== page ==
The influence that media organisations hold over political behaviour, and ultimately electoral allegiance
As I’m sure we all know by now, the General Election of 2017 was one driven as much by spectacle as it was policy. From crowds of thousands chanting leaders’ names to grand debates between the biggest parties, throughout the election millions were fixated by the newspapers and television screens telling them that day’s updates. However, each of those sources told a different story, to different effect, influencing the electorate in different ways.
First of all, in the weeks leading up to the General election, I conducted a survey of over 300 people in order to see just how people viewed certain news sites, especially the BBC, being by far the most consumed website for news in the UK (survey here). As a result, I found that 33.8% of Conservatives thought the BBC was left wing, and 34.7% of Labour supporters thought it was right leaning. This leads us to the conclusion that if both sides see a source as unfair, it’s probably split down the middle, as was seen in how of the overall poll only 1.2% of people thought the BBC was the most biased source of news in the UK.
The main points of interest, however, come from the more biased sources. I collected data from eight main news sources in the UK, seeing how many positive/negative articles they published about each major political party in each given day out of their top ten articles.
The Sun was the most right-leaning news source and by a long margin. As seen in the graph below.
Further proof of newspapers using this exact technique is seen in the furthest left leaning source. The Independent did essentially the same as The Sun, simply
Such negativity can be seen permeating through not only the news sphere but the political realm also. At Prime Minister’s Questions every week, the Prime Minister will very rarely tout her own achievements, choosing instead to attack previous opposition governments, as seen in this clip in which Theresa May chooses to target Tony Blair’s record in government, attacking opposition rather than rallying allies. This has however led to the public being quite disinterested in politics, with a poll in 2015 saying that only 37% of people found PMQs informative, and only 14% were proud of Parliament.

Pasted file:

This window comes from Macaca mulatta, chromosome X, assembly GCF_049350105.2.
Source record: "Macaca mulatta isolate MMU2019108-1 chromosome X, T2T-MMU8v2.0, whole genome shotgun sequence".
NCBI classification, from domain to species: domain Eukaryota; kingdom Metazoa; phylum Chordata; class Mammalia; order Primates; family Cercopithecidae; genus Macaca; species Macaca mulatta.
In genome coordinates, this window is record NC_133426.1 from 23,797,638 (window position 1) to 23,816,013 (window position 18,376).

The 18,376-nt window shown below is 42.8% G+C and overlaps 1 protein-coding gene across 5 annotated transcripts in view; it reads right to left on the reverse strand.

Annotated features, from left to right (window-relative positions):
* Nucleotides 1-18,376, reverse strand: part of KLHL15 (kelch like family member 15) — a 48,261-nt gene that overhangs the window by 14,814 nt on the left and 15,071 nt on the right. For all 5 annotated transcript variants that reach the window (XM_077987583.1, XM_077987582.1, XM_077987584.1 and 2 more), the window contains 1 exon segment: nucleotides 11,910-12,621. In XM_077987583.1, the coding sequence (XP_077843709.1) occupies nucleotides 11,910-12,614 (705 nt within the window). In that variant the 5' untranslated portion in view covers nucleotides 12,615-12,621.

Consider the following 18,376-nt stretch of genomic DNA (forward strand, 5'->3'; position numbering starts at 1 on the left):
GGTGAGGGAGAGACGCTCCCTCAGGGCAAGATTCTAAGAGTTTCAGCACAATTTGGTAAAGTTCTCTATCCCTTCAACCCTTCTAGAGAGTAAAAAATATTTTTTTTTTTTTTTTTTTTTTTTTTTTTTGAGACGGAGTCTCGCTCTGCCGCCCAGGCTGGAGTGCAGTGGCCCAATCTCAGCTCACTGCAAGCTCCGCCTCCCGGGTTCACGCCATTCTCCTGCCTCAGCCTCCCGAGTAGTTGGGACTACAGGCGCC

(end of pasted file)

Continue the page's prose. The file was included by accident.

Thus, the permeation of negativity from the media into politics leads us to a big question. With the behaviour of Parliament arguably affected by the actions of media, do the media’s perceptions affect democracy in the United Kingdom? If every newspaper were to come down on one side, would an election be a landslide? According to an article from Ipsos Mori in 2010, readers of the Sun showed a 13% swing away from Labour towards the Conservatives as the newspaper changed allegiance between 2005 and 2010. As much as there is an argument that some read what they agree with and will move from source to source (Selective Exposure Theory), there is quite clear evidence that some people are stuck in their ways, will keep reading what they have always read, and their opinions may be swayed by this. Such stubbornness gives media organisations significant power over the electorate, especially news sources with huge readerships.
Overall, given that news organisations can sway the views of the public, often without people realising, the power that these organisations hold is arguably excessive, and potentially dangerous for modern democracies, with the opinions of millions of voters held in the hands of less than a dozen extremely well-off editors, however, no matter how much of a worry this situation can be, there is very little that can be done about it without damaging free speech. The only thing the public can do is read responsibly, learn multiple different points of view, and hope others do the same.
By Joe Blackburn
Twitter: Joe Blackburn